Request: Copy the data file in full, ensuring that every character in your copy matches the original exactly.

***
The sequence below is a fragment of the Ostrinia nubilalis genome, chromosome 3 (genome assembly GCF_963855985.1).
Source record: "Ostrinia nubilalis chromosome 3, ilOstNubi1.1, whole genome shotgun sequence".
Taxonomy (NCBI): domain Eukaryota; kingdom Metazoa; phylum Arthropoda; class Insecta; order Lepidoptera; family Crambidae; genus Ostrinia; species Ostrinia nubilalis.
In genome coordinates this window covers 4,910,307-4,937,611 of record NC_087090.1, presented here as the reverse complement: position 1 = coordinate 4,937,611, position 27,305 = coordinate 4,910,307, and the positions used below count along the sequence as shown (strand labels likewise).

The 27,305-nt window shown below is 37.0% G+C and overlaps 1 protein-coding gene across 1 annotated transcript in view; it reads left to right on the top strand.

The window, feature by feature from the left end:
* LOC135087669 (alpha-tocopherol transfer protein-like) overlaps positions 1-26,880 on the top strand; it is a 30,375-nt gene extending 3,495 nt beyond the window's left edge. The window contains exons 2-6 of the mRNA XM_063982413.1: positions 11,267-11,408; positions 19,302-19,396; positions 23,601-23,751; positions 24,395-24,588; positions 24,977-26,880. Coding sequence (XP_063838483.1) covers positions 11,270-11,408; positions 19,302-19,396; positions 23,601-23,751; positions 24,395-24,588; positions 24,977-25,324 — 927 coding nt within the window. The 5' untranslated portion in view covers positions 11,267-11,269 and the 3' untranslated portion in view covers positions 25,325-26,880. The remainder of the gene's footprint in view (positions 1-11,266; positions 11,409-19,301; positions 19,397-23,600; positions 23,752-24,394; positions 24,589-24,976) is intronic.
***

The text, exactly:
The sequence below is a fragment of the Ostrinia nubilalis genome, chromosome 3 (genome assembly GCF_963855985.1).
Source record: "Ostrinia nubilalis chromosome 3, ilOstNubi1.1, whole genome shotgun sequence".
Taxonomy (NCBI): domain Eukaryota; kingdom Metazoa; phylum Arthropoda; class Insecta; order Lepidoptera; family Crambidae; genus Ostrinia; species Ostrinia nubilalis.
In genome coordinates this window covers 4,910,307-4,937,611 of record NC_087090.1, presented here as the reverse complement: position 1 = coordinate 4,937,611, position 27,305 = coordinate 4,910,307, and the positions used below count along the sequence as shown (strand labels likewise).

The 27,305-nt window shown below is 37.0% G+C and overlaps 1 protein-coding gene across 1 annotated transcript in view; it reads left to right on the top strand.

The window, feature by feature from the left end:
* LOC135087669 (alpha-tocopherol transfer protein-like) overlaps positions 1-26,880 on the top strand; it is a 30,375-nt gene extending 3,495 nt beyond the window's left edge. The window contains exons 2-6 of the mRNA XM_063982413.1: positions 11,267-11,408; positions 19,302-19,396; positions 23,601-23,751; positions 24,395-24,588; positions 24,977-26,880. Coding sequence (XP_063838483.1) covers positions 11,270-11,408; positions 19,302-19,396; positions 23,601-23,751; positions 24,395-24,588; positions 24,977-25,324 — 927 coding nt within the window. The 5' untranslated portion in view covers positions 11,267-11,269 and the 3' untranslated portion in view covers positions 25,325-26,880. The remainder of the gene's footprint in view (positions 1-11,266; positions 11,409-19,301; positions 19,397-23,600; positions 23,752-24,394; positions 24,589-24,976) is intronic.